Spring Hill ISD is considering cutting its school week to four-and-a-half days.

Superintendent Wayne Guidry said the goal of shortening the week would be to give teachers Friday afternoons to prepare for the next week.

“Our teachers have basically taken on dual jobs being virtual and in-person teachers,” he said. “We bought hardware, software, trained them, and our teachers are still spending a lot of time outside of school working.”

Guidry said the district sent out surveys to staff and parents this week to get community feedback.

According to the survey, the shortened weeks would begin Oct. 9. The new Friday release times would be primary at 1:25 p.m.; intermediate at 1:15 p.m.; junior high at 12:20 p.m.; and high school at 12:20 p.m.

The survey also said each campus would provide supervision of students until the end of the normal school day if needed. If the district moves forward with the new schedule, buses would run at mid-day and at the end of the day.

The idea was presented to the board at its Monday meeting, which Guidry said was supported by the board. However, no action was taken.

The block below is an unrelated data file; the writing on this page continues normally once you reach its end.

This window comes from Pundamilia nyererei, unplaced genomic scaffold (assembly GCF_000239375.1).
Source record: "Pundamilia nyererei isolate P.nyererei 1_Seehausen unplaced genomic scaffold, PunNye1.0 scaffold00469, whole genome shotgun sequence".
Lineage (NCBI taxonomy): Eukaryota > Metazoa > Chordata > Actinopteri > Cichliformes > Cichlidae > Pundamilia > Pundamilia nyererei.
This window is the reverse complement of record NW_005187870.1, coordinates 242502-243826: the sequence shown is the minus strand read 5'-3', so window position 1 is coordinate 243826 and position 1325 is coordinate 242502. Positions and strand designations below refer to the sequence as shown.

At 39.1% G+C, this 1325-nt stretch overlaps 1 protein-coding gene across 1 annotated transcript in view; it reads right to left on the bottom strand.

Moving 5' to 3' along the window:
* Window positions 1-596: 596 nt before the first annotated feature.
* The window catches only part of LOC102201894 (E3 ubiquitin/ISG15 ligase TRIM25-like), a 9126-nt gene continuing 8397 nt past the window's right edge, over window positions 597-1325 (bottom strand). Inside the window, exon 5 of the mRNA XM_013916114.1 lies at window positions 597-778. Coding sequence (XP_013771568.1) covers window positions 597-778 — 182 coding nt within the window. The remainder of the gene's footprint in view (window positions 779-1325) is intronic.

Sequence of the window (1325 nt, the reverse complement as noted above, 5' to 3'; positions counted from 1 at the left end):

He said the district would still have enough instructional minutes that, if the new schedule started in October, the school year would not need to be extended.

“I think there’s a strong correlation for how prepared a teacher is when she walks into the classroom and how well that class goes,” Guidry said. “And we just want to give our teachers plenty of time to prepare.”

Also at Monday’s meeting, Guidry presented the district’s preliminary Financial Integrity Rating System of Texas score to the board.

Spring Hill ISD received a preliminary perfect score of 100 for the 2019-20 school year. Final ratings will be released by the Texas Education Agency in October.

Guidry said this is an improvement from the previous year’s rating when the district received a superior rating. The score is now perfect because of improvements to the district’s debt service funds.

The board also approved allowing the district to pay teachers on bad weather days instead of forcing them to come make up the day during the summer.

The district also approved several purchases, including 1,575 Chromebook cases for about $39,000 and 50 interactive TVs for classrooms at a cost of about $90,000.

The board also approved a new HVAC unit at the primary campus for $6,800 and $7,000 in fuel for September.